Q: You also did a major study, I believe, on the media and its coverage of women's issues. Can you tell me a little bit more about that?
Allen: Well, we were fortunate to have women in the media working with us and certainly by doing that we had an outlet to the whole country. I mean, we were fortunate to have newspaper people, people in television. So I think we enlarged the interests of women and what was being done, as well as getting their input.
Q: And a woman named Dorothy Jurney, I believe I've heard that name involved in that?
Allan: Very much so. She was very active in the newspaper women. Dorothy had been in Detroit and that is how I knew her. I got her involved and that was terrific because she was in all of the women's organizations in the newspaper, the media. So that was a big help to get our message across.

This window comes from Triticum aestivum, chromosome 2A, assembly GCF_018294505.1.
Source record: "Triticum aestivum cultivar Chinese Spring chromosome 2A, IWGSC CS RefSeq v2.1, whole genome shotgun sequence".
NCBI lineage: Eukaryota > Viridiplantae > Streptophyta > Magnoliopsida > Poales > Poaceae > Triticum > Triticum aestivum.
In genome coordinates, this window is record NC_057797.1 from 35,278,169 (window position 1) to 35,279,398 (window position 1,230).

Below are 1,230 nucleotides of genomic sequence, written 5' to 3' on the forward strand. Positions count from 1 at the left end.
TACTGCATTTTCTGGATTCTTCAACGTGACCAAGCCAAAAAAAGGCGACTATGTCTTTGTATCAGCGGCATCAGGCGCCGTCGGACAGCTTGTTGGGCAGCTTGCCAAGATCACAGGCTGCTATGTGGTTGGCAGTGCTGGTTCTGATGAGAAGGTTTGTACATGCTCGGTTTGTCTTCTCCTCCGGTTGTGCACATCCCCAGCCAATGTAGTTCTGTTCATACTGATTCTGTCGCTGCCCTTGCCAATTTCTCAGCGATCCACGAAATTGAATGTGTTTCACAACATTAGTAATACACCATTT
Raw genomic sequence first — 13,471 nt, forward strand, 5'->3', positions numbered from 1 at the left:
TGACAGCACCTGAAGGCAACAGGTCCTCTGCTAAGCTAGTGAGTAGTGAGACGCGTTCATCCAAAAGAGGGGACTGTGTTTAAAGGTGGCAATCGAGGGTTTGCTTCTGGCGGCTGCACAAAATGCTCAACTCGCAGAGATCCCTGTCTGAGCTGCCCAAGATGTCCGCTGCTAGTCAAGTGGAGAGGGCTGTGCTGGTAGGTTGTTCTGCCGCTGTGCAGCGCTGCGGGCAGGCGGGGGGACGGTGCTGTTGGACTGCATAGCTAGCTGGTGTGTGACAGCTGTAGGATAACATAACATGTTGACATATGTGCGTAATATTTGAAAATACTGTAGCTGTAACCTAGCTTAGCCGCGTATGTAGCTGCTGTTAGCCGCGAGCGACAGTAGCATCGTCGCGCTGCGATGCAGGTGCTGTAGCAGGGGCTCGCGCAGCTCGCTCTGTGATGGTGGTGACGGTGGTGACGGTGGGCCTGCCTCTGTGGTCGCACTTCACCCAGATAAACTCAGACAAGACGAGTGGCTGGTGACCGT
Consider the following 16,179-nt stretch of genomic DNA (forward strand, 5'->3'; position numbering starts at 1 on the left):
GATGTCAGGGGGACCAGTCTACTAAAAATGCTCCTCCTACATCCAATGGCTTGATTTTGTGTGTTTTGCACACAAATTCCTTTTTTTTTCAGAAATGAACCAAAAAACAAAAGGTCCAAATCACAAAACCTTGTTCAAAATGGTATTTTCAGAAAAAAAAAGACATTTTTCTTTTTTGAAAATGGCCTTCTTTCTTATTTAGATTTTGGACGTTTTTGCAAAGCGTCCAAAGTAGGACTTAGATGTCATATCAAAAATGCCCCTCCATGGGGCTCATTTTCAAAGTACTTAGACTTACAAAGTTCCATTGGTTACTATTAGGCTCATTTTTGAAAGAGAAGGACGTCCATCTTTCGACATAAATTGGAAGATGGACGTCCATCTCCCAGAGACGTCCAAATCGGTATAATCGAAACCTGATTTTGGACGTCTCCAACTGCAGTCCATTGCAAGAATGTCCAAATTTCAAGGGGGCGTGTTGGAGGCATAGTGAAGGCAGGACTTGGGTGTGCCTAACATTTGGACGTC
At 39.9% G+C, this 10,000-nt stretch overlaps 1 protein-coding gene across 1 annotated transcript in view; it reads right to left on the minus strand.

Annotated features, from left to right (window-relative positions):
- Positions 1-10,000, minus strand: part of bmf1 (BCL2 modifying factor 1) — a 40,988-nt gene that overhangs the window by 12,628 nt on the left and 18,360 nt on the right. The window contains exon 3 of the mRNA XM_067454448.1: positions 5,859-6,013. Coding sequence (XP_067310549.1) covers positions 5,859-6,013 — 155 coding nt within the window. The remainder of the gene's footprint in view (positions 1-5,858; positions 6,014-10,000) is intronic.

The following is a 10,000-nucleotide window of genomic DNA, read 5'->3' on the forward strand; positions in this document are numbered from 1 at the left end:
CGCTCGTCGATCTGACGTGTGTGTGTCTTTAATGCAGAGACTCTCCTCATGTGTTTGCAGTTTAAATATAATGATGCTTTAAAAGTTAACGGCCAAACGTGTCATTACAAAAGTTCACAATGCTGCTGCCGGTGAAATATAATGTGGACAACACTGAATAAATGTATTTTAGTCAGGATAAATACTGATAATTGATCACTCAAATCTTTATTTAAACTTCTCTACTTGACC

Q: Was that a major conclusion of that study that sticks in your mind, as far as the way the media handled news about women?
Allan: I don't know. I guess I thought all of the issues were important. I don't know that I have any definite one to say this is what we did. But I think it did make a difference that we were getting the word out. It wasn't just in major cities. It was across the country.
Q: Certainly there is a big difference in how the media handles women issues now as compared--
Allan: I think this was the beginning. We had the women who were in the media and so with the pressure that was put on from the outside with all women's groups to help them, it did make a difference.
Q: The women's pages used to be entirely--
Q: --or recipes and fashion and now they deal with a whole range of issues.
Allan: That's right.
Q: Obviously recipes and fashions are still timeless. So your approach to that was to gather facts and then disseminate through publications and conferences, etc., and to again involve people in the findings and the dissemination.